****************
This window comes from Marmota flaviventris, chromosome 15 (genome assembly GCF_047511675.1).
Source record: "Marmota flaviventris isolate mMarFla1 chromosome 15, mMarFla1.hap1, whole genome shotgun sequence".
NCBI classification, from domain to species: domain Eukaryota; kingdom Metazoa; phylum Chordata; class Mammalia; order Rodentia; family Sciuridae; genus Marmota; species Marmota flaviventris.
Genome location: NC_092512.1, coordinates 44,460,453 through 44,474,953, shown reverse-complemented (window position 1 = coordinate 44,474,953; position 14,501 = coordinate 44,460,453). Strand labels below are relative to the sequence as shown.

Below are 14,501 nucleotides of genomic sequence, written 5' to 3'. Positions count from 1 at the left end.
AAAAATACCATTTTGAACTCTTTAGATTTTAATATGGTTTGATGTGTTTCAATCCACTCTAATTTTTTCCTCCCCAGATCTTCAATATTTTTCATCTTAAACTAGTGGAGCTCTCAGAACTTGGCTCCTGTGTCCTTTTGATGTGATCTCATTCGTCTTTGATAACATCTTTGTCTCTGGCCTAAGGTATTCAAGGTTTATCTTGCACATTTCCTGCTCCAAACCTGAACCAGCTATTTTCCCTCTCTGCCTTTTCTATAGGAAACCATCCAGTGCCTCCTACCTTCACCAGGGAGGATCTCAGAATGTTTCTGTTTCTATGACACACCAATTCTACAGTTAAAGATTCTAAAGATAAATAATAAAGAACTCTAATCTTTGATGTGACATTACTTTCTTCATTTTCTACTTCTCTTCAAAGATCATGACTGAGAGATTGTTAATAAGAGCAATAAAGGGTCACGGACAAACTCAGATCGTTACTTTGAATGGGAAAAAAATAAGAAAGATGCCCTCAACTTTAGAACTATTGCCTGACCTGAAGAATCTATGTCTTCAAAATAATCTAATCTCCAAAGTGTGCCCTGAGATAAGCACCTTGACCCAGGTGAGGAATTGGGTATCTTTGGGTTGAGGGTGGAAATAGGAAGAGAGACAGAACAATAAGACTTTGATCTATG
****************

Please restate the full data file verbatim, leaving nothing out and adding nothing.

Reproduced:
This window comes from Marmota flaviventris, chromosome 15 (genome assembly GCF_047511675.1).
Source record: "Marmota flaviventris isolate mMarFla1 chromosome 15, mMarFla1.hap1, whole genome shotgun sequence".
NCBI classification, from domain to species: domain Eukaryota; kingdom Metazoa; phylum Chordata; class Mammalia; order Rodentia; family Sciuridae; genus Marmota; species Marmota flaviventris.
Genome location: NC_092512.1, coordinates 44,460,453 through 44,474,953, shown reverse-complemented (window position 1 = coordinate 44,474,953; position 14,501 = coordinate 44,460,453). Strand labels below are relative to the sequence as shown.

Below are 14,501 nucleotides of genomic sequence, written 5' to 3'. Positions count from 1 at the left end.
AAAAATACCATTTTGAACTCTTTAGATTTTAATATGGTTTGATGTGTTTCAATCCACTCTAATTTTTTCCTCCCCAGATCTTCAATATTTTTCATCTTAAACTAGTGGAGCTCTCAGAACTTGGCTCCTGTGTCCTTTTGATGTGATCTCATTCGTCTTTGATAACATCTTTGTCTCTGGCCTAAGGTATTCAAGGTTTATCTTGCACATTTCCTGCTCCAAACCTGAACCAGCTATTTTCCCTCTCTGCCTTTTCTATAGGAAACCATCCAGTGCCTCCTACCTTCACCAGGGAGGATCTCAGAATGTTTCTGTTTCTATGACACACCAATTCTACAGTTAAAGATTCTAAAGATAAATAATAAAGAACTCTAATCTTTGATGTGACATTACTTTCTTCATTTTCTACTTCTCTTCAAAGATCATGACTGAGAGATTGTTAATAAGAGCAATAAAGGGTCACGGACAAACTCAGATCGTTACTTTGAATGGGAAAAAAATAAGAAAGATGCCCTCAACTTTAGAACTATTGCCTGACCTGAAGAATCTATGTCTTCAAAATAATCTAATCTCCAAAGTGTGCCCTGAGATAAGCACCTTGACCCAGGTGAGGAATTGGGTATCTTTGGGTTGAGGGTGGAAATAGGAAGAGAGACAGAACAATAAGACTTTGATCTATG